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According to Winter, De Cuypere, Green, Kane, and Knudson (2016), 47.7% of the participants in the WPATH survey responded “yes” to the question “Do you think a disease diagnosis Gender Incongruence of Childhood (GIC) should be included in ICD-11?” Answers supporting GIC endorsed arguments maintaining that the diagnosis would provide “access to care,” “protected status,” “facilitate reimbursement,” and “facilitate training and research.” Answers against GIC (51.0%) referred to arguments focused on the pathologizing, stigmatizing, and discriminatory effects of the proposed diagnosis, as well as its “limited utility” and “limited validity.”
Key arguments opposing GIC are frequently and correctly identified as human rights arguments, because they are focused on those human rights violations produced by pathologization—including violence, stigma, and discrimination (Cabral, Suess, Ehrt, Seehole, & Wong, 2016). However, in the context of this Commentary but also in the broader context of...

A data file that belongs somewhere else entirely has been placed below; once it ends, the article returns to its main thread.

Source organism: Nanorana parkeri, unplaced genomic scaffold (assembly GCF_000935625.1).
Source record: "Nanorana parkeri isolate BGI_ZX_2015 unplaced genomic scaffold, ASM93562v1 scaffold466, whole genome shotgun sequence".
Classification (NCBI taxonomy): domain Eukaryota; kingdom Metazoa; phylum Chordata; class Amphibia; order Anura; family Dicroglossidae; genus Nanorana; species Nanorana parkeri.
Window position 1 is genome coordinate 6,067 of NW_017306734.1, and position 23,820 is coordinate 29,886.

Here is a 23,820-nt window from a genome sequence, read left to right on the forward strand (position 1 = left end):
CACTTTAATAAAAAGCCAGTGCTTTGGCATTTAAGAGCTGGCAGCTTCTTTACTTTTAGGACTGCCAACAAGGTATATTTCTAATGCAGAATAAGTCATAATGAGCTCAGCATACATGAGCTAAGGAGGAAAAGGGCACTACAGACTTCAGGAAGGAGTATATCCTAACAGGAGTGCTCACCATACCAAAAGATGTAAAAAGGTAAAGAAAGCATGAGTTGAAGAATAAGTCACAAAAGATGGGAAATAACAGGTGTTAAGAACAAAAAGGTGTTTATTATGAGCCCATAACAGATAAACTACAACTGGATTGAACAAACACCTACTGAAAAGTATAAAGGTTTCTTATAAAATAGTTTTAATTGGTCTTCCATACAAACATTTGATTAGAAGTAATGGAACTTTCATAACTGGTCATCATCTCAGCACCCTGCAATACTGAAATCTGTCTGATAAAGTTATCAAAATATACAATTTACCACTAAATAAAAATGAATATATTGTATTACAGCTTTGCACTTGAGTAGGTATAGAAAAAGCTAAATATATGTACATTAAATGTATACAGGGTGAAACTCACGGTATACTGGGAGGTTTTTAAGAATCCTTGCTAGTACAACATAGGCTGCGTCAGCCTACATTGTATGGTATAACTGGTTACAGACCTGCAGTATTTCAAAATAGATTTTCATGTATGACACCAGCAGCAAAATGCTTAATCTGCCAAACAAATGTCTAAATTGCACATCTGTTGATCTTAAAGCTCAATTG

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- Kismodi, E., Cabral, M., & Byrne, J. (2016). Transgender health care and human rights. In R. Ettner, S. Monstrey, & E. Coleman (Eds.), Principles of transgender medicine and surgery (pp. 379–402). London: Routledge.Google Scholar